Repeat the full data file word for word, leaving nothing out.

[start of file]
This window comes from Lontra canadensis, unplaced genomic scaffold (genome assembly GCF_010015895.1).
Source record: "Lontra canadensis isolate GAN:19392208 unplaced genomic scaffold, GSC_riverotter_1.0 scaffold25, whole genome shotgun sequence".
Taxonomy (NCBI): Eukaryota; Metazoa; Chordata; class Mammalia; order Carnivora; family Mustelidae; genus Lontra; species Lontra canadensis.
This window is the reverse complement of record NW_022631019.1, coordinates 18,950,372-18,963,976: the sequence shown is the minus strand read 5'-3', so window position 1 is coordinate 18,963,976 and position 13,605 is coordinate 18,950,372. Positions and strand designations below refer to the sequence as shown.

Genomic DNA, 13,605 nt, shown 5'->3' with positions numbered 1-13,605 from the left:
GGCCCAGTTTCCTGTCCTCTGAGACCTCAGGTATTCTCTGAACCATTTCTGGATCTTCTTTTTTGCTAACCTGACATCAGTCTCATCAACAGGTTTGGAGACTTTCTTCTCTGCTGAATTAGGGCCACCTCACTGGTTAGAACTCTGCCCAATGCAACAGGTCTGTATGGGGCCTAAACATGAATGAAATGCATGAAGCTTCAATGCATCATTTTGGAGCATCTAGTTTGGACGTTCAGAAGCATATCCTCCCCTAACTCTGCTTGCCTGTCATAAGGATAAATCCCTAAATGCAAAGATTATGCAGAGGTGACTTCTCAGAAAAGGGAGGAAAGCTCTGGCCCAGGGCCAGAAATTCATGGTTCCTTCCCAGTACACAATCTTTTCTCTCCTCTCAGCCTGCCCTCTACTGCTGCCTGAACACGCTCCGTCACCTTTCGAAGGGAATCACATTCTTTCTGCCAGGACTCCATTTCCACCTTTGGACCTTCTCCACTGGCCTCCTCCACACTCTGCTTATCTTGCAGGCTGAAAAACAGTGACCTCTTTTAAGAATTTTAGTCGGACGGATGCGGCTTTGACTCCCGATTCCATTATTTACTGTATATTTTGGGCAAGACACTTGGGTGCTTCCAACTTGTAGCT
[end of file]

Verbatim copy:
This window comes from Lontra canadensis, unplaced genomic scaffold (genome assembly GCF_010015895.1).
Source record: "Lontra canadensis isolate GAN:19392208 unplaced genomic scaffold, GSC_riverotter_1.0 scaffold25, whole genome shotgun sequence".
Taxonomy (NCBI): Eukaryota; Metazoa; Chordata; class Mammalia; order Carnivora; family Mustelidae; genus Lontra; species Lontra canadensis.
This window is the reverse complement of record NW_022631019.1, coordinates 18,950,372-18,963,976: the sequence shown is the minus strand read 5'-3', so window position 1 is coordinate 18,963,976 and position 13,605 is coordinate 18,950,372. Positions and strand designations below refer to the sequence as shown.

Genomic DNA, 13,605 nt, shown 5'->3' with positions numbered 1-13,605 from the left:
GGCCCAGTTTCCTGTCCTCTGAGACCTCAGGTATTCTCTGAACCATTTCTGGATCTTCTTTTTTGCTAACCTGACATCAGTCTCATCAACAGGTTTGGAGACTTTCTTCTCTGCTGAATTAGGGCCACCTCACTGGTTAGAACTCTGCCCAATGCAACAGGTCTGTATGGGGCCTAAACATGAATGAAATGCATGAAGCTTCAATGCATCATTTTGGAGCATCTAGTTTGGACGTTCAGAAGCATATCCTCCCCTAACTCTGCTTGCCTGTCATAAGGATAAATCCCTAAATGCAAAGATTATGCAGAGGTGACTTCTCAGAAAAGGGAGGAAAGCTCTGGCCCAGGGCCAGAAATTCATGGTTCCTTCCCAGTACACAATCTTTTCTCTCCTCTCAGCCTGCCCTCTACTGCTGCCTGAACACGCTCCGTCACCTTTCGAAGGGAATCACATTCTTTCTGCCAGGACTCCATTTCCACCTTTGGACCTTCTCCACTGGCCTCCTCCACACTCTGCTTATCTTGCAGGCTGAAAAACAGTGACCTCTTTTAAGAATTTTAGTCGGACGGATGCGGCTTTGACTCCCGATTCCATTATTTACTGTATATTTTGGGCAAGACACTTGGGTGCTTCCAACTTGTAGCT